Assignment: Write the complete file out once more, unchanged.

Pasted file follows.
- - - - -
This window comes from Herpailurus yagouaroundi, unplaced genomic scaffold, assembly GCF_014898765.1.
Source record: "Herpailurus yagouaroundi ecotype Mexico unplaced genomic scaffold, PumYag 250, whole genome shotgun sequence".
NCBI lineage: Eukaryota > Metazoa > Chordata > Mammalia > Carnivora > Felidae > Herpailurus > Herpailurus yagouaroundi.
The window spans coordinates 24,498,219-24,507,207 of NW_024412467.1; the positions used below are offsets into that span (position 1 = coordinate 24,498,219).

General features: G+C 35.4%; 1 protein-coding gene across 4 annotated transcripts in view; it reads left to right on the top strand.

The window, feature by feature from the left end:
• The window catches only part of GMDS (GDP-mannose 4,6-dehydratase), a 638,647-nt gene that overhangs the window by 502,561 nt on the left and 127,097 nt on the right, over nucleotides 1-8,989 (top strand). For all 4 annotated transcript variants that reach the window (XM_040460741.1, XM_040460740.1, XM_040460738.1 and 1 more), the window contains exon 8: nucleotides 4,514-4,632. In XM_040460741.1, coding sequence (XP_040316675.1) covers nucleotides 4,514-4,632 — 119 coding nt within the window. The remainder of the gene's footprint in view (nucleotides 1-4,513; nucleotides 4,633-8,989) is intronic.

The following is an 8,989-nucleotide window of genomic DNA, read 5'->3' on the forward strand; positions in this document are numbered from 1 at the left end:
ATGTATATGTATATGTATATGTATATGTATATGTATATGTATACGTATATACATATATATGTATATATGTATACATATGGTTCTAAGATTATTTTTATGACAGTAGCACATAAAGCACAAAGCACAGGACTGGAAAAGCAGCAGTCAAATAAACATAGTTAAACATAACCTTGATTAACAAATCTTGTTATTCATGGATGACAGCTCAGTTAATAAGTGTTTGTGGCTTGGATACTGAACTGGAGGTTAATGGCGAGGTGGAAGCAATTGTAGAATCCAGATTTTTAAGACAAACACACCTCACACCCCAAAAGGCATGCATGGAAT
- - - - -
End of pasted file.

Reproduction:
This window comes from Herpailurus yagouaroundi, unplaced genomic scaffold, assembly GCF_014898765.1.
Source record: "Herpailurus yagouaroundi ecotype Mexico unplaced genomic scaffold, PumYag 250, whole genome shotgun sequence".
NCBI lineage: Eukaryota > Metazoa > Chordata > Mammalia > Carnivora > Felidae > Herpailurus > Herpailurus yagouaroundi.
The window spans coordinates 24,498,219-24,507,207 of NW_024412467.1; the positions used below are offsets into that span (position 1 = coordinate 24,498,219).

General features: G+C 35.4%; 1 protein-coding gene across 4 annotated transcripts in view; it reads left to right on the top strand.

The window, feature by feature from the left end:
• The window catches only part of GMDS (GDP-mannose 4,6-dehydratase), a 638,647-nt gene that overhangs the window by 502,561 nt on the left and 127,097 nt on the right, over nucleotides 1-8,989 (top strand). For all 4 annotated transcript variants that reach the window (XM_040460741.1, XM_040460740.1, XM_040460738.1 and 1 more), the window contains exon 8: nucleotides 4,514-4,632. In XM_040460741.1, coding sequence (XP_040316675.1) covers nucleotides 4,514-4,632 — 119 coding nt within the window. The remainder of the gene's footprint in view (nucleotides 1-4,513; nucleotides 4,633-8,989) is intronic.

The following is an 8,989-nucleotide window of genomic DNA, read 5'->3' on the forward strand; positions in this document are numbered from 1 at the left end:
ATGTATATGTATATGTATATGTATATGTATATGTATATGTATACGTATATACATATATATGTATATATGTATACATATGGTTCTAAGATTATTTTTATGACAGTAGCACATAAAGCACAAAGCACAGGACTGGAAAAGCAGCAGTCAAATAAACATAGTTAAACATAACCTTGATTAACAAATCTTGTTATTCATGGATGACAGCTCAGTTAATAAGTGTTTGTGGCTTGGATACTGAACTGGAGGTTAATGGCGAGGTGGAAGCAATTGTAGAATCCAGATTTTTAAGACAAACACACCTCACACCCCAAAAGGCATGCATGGAAT